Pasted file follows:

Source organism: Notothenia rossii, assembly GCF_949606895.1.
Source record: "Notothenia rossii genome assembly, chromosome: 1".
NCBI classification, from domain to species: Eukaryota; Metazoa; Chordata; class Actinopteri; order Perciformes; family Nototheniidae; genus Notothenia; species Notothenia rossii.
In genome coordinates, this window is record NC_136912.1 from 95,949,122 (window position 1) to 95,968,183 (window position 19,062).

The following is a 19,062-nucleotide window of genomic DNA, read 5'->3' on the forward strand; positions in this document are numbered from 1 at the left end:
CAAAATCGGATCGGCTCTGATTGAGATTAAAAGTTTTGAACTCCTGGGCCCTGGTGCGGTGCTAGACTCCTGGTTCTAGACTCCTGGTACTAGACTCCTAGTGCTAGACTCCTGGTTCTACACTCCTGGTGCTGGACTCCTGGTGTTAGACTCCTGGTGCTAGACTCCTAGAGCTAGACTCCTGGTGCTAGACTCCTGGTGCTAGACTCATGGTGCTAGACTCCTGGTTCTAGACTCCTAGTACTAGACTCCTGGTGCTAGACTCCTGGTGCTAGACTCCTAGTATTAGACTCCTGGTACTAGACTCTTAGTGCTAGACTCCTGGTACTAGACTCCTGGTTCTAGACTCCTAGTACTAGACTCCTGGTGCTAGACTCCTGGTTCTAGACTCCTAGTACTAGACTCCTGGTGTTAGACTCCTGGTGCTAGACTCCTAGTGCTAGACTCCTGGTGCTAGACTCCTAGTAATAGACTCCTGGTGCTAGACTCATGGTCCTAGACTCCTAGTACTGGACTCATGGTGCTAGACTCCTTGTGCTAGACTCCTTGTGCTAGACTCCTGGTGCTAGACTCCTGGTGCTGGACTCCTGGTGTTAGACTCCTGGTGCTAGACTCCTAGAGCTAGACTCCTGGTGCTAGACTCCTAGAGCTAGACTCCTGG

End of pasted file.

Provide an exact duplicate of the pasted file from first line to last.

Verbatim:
Source organism: Notothenia rossii, assembly GCF_949606895.1.
Source record: "Notothenia rossii genome assembly, chromosome: 1".
NCBI classification, from domain to species: Eukaryota; Metazoa; Chordata; class Actinopteri; order Perciformes; family Nototheniidae; genus Notothenia; species Notothenia rossii.
In genome coordinates, this window is record NC_136912.1 from 95,949,122 (window position 1) to 95,968,183 (window position 19,062).

The following is a 19,062-nucleotide window of genomic DNA, read 5'->3' on the forward strand; positions in this document are numbered from 1 at the left end:
CAAAATCGGATCGGCTCTGATTGAGATTAAAAGTTTTGAACTCCTGGGCCCTGGTGCGGTGCTAGACTCCTGGTTCTAGACTCCTGGTACTAGACTCCTAGTGCTAGACTCCTGGTTCTACACTCCTGGTGCTGGACTCCTGGTGTTAGACTCCTGGTGCTAGACTCCTAGAGCTAGACTCCTGGTGCTAGACTCCTGGTGCTAGACTCATGGTGCTAGACTCCTGGTTCTAGACTCCTAGTACTAGACTCCTGGTGCTAGACTCCTGGTGCTAGACTCCTAGTATTAGACTCCTGGTACTAGACTCTTAGTGCTAGACTCCTGGTACTAGACTCCTGGTTCTAGACTCCTAGTACTAGACTCCTGGTGCTAGACTCCTGGTTCTAGACTCCTAGTACTAGACTCCTGGTGTTAGACTCCTGGTGCTAGACTCCTAGTGCTAGACTCCTGGTGCTAGACTCCTAGTAATAGACTCCTGGTGCTAGACTCATGGTCCTAGACTCCTAGTACTGGACTCATGGTGCTAGACTCCTTGTGCTAGACTCCTTGTGCTAGACTCCTGGTGCTAGACTCCTGGTGCTGGACTCCTGGTGTTAGACTCCTGGTGCTAGACTCCTAGAGCTAGACTCCTGGTGCTAGACTCCTAGAGCTAGACTCCTGG